CCG nears 600-location mark with record 1Q shop add, says it's in a position to balance DRPs, OEM certification

The independent body shop banner Certified Collision Group this month announced it added 52 locations between January and March, bringing the consortium’s shop count near to 600 facilities across 39 states.

“As we've collectively navigated through the challenges of history 12 months, our type of supporting and amplifying independent, OE and I-CAR certified collision repairers is just growing stronger,” CCG Chief Operating Officer Marty Evans said in a statement. “Our growth is really a direct reflection and result of partnering with operators who're dedicated to and insistent on performing proper repairs while also being a committed and positive influence in their local communities.”

That’s a new CCG quarterly record — also it represents more shops than Gerber Collision put in the pre-pandemic first quarter of 2021.

CCG requires collision repairers be certified by an OEM to sign up in the network, that allows shops to pool their buying power and command discounts from 50 vendors.

“We aren't where we're today without the outstanding support in our vendor providers and insurance partners,” Evans said in a statement. “These strategic alliances position us to ensure that we can deliver a reliable, sustainable platform that levels the arena for our independent affiliates allowing them to compete and win in the marketplace.”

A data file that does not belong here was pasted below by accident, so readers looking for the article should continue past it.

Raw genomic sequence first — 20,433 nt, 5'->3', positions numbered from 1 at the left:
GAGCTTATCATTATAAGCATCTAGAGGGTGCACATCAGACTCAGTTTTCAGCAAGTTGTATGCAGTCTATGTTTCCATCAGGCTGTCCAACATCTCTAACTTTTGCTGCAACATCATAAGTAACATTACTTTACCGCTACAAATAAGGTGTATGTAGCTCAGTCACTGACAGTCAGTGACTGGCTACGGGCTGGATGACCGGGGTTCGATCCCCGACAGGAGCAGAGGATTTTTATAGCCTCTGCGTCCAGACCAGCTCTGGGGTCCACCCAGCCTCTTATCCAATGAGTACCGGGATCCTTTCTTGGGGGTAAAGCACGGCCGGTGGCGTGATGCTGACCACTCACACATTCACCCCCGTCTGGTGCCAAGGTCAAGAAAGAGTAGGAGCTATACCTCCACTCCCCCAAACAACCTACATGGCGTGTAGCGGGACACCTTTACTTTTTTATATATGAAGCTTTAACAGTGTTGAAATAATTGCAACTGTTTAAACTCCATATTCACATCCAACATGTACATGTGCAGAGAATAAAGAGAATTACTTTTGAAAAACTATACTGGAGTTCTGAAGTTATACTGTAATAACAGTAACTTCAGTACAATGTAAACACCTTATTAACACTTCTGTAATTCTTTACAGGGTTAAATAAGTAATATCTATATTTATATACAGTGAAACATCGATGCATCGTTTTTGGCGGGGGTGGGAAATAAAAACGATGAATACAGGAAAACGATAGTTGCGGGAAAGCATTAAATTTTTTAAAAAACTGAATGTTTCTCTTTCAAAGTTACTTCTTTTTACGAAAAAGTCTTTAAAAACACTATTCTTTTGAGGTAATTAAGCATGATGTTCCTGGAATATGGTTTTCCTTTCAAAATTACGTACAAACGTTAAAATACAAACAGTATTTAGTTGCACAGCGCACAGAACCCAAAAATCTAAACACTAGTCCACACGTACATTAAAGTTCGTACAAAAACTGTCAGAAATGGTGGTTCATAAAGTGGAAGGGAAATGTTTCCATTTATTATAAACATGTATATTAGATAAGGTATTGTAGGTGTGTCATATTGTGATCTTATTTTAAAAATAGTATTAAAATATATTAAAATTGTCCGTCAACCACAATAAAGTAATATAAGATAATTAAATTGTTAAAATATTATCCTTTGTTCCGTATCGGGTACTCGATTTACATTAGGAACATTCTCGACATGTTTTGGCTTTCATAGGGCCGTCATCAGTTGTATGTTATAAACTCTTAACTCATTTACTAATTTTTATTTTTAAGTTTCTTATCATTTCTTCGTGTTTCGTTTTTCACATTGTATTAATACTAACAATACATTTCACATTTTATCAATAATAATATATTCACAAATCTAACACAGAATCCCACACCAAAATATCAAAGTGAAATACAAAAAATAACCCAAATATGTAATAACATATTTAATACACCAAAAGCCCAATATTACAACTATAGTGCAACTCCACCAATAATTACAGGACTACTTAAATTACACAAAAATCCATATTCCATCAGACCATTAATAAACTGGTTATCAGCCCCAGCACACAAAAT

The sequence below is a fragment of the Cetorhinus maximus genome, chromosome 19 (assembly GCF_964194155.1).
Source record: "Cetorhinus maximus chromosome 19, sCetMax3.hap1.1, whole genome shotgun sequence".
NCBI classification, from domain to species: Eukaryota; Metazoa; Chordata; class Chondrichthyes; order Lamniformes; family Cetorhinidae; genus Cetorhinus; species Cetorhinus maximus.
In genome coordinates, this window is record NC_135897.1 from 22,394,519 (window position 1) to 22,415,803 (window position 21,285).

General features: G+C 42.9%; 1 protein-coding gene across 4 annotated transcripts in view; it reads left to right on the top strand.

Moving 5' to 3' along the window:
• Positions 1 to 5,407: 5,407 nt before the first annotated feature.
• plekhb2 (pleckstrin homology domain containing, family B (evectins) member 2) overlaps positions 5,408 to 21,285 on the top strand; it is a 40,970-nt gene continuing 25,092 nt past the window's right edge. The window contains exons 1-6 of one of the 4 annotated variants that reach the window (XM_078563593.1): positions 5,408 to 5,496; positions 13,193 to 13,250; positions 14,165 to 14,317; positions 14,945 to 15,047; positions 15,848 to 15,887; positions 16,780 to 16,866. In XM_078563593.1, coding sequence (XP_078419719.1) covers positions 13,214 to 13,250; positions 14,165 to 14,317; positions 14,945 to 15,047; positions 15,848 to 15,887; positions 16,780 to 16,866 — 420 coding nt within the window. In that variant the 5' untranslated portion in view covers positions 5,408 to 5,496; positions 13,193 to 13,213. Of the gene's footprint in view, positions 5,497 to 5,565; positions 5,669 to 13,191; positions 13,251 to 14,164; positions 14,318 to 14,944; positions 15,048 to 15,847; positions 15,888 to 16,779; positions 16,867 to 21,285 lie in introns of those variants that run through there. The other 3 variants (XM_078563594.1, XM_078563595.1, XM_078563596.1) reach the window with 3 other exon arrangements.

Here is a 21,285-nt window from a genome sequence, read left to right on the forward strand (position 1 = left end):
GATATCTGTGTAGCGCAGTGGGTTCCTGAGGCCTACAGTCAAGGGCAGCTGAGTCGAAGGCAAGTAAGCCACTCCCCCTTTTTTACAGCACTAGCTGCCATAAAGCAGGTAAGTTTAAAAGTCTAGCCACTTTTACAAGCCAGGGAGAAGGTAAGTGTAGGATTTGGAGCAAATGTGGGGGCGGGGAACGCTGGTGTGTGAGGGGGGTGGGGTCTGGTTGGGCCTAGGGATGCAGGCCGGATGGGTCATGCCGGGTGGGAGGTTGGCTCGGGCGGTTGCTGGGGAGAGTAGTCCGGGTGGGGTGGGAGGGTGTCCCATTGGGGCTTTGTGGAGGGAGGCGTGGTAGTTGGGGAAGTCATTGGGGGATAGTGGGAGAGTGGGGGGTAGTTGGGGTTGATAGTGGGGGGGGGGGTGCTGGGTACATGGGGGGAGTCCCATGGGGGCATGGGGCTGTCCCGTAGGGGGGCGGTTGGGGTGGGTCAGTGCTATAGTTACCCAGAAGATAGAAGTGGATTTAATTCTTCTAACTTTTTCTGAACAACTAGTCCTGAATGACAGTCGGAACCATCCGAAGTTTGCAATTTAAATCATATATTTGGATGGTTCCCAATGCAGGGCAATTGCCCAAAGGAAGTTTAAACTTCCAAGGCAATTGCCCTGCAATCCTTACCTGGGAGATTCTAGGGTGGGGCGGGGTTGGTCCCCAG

As Evans’ quote implies, CCG also seeks to line up direct repair programs because of its shops.

“The main focus remains supplying the insurance community having a sustainable alternative that is differentiated by 2500+ OEM badges and also the very best KPI results,” CCG wrote within an April 5 news release.

We asked if this focus was feasible. Insurer priorities for repair procedures and parts might be incompatible with OEM certification requirements. If the insurer expects a shop to make use of alternative parts as well as an OEM forbids it, that will seem to be an issue. If a DRP shop wishes to be paid for time spent on mandatory OEM procedures but some insurance company will not cover those charges, that will appear to be an issue.

But Evans was positive about his shops’ capability to be DRP and meet OEM standards.

“Rapid response is !” Evans said in a statement. “There does not have to be ‘unhealthy guy’ situation within the auto claims environment as some want to believe. Proper repair does require validation of repair procedures, transparency, and communication. A repairer simply stating their opinion isn't education or transparency; repairing vehicles to OEM standards via recommended/required procedures and communicating the information to any or all parties is imperative. Your question was about sustainability, our belief can there be isn't any option, repairing vehicles to OEM standards is the baseline, the ancillary customer service merchandise is in addition to proper repair.”

In fact, while CCG doesn’t require its facilities to become listed on DRPs, Evans said the newcomers are opting to do so.

We asked if CCG’s insurance focus was narrower compared to news release suggested. Was it only establishing direct repair program arrangements using the insurers willing to accept OEM parts and operations?

“We use all channels that believe in quality shops performing quality repairs with very best in industry performance,” Evans said inside a statement.